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Thousands Flee Fla. Keys Ahead of Dennis





KEY WEST, Fla. (AP) - Forecasters warned residents from Florida to Louisiana to be ready this weekend for Hurricane Dennis, with top winds already at 135 mph. The Category 4 storm was projected to hit the Gulf Coast by Sunday and the National Hurricane Center warned Dennis had become ``an extremely dangerous'' storm.


As Sue Theroux waited for a Greyhound bus, she lamented over the plans thrown into disarray as Dennis barreled toward the Gulf of Mexico. The Point Pleasant, N.J., resident had planned to get married on Saturday. Instead, she and her groom, Tom Theroux, hastily held the ceremony on Thursday after tourists throughout the Florida Keys were ordered to evacuate.


``This is my wedding night, and I'll be on a bus,'' she said.


Gov. Jeb Bush declared a state of emergency. In addition to tourists, evacuation orders were given Thursday for all mobile home residents and those living in the southernmost part of the island chain.


As thousands fled, lines of cars were seen streaming out of the Keys. Airlines reported that nearly all flights out of Key West were full and Greyhound added buses to help get residents out of the area.


Those who stayed prepared to ride out the storm.


``There's so much stuff to do,'' said Mark ``New'' Hackmer, 24, as he put plywood over the windows at MamaJoe's Cycles & Stuff Inc. in Marathon, the midpoint of the Florida Keys. ``We get this done early, and the hurricane party starts at 9.''


At 8 a.m. EDT, Dennis' eye was about 230 miles southeast of Havana, or roughly 285 miles south-southeast of Key West. It had slowed slightly and was moving northwest at about 12 mph.


Forecasters said the storm could drop 4 to 8 inches of rain Friday over the extreme end of southern Florida. A storm surge of 3 to 6 feet was possible in the lower Keys.


A hurricane warning was issued for the lower Keys. A hurricane watch was in effect for the middle and upper Keys.


At Cape Canaveral, the space shuttle Discovery was considered to be safe on its launching pad for now, and NASA still aimed for a liftoff next week - the first shuttle mission since the Columbia disaster.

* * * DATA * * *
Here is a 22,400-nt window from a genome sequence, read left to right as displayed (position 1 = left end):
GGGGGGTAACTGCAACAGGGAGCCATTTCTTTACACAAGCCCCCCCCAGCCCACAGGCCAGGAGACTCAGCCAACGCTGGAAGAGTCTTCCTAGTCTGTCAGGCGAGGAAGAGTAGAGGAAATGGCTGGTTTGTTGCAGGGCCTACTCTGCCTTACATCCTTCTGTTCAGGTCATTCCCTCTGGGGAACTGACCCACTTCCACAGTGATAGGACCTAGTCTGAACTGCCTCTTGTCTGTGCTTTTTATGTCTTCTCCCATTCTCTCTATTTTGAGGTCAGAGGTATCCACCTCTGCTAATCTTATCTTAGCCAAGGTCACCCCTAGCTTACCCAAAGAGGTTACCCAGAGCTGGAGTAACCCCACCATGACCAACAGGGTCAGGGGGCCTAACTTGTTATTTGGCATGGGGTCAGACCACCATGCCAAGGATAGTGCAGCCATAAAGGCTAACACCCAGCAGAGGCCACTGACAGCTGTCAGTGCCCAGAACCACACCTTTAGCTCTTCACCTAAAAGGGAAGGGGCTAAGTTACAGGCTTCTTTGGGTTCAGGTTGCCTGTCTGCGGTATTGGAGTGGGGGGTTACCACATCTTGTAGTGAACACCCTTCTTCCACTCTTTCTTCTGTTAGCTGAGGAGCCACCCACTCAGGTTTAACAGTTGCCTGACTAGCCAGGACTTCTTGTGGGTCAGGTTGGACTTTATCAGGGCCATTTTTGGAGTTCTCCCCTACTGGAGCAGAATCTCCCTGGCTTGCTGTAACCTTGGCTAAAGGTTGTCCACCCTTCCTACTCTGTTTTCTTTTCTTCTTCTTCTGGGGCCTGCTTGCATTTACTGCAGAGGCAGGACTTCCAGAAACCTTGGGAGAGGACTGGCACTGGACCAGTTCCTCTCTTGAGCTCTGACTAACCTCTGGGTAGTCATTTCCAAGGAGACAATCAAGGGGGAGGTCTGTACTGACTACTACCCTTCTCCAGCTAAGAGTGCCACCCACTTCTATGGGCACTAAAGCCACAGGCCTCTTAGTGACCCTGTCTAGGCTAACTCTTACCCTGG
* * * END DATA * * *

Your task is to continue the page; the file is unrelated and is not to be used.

But shuttle managers decided Thursday evening to begin initial preparations to move Discovery from the pad. A final call on whether to haul the shuttle back to its hangar was expected Friday afternoon.


Four hurricanes battered Florida last year, causing more than $40 billion in damage.


In Alabama, Clay Ingram, spokesman for AAA Alabama, said Thursday that many people were making hotel reservations inland as a precaution.


``Some people say, `I don't care, just get me out of here, find me something,''' Ingram said.


Many in Dennis' projected path already got a wake-up call this week from a surprising Tropical Storm Cindy that caused three deaths, knocked out power to thousands, and spawned twisters that toppled trees and caused up to $40 million damage to a famed NASCAR track, the Atlanta Motor Speedway.


In Louisiana, which was still mopping up after Cindy, officials said they would have a better idea by Friday morning whether evacuations would be needed.


Meanwhile, the remnants of Cindy were centered southwest of Washington on Friday morning, and flood and flash flood watches were posted from the Carolinas into New England.


On the Net:


National Hurricane Center: http://www.nhc.noaa.gov



07/08/05 08:07



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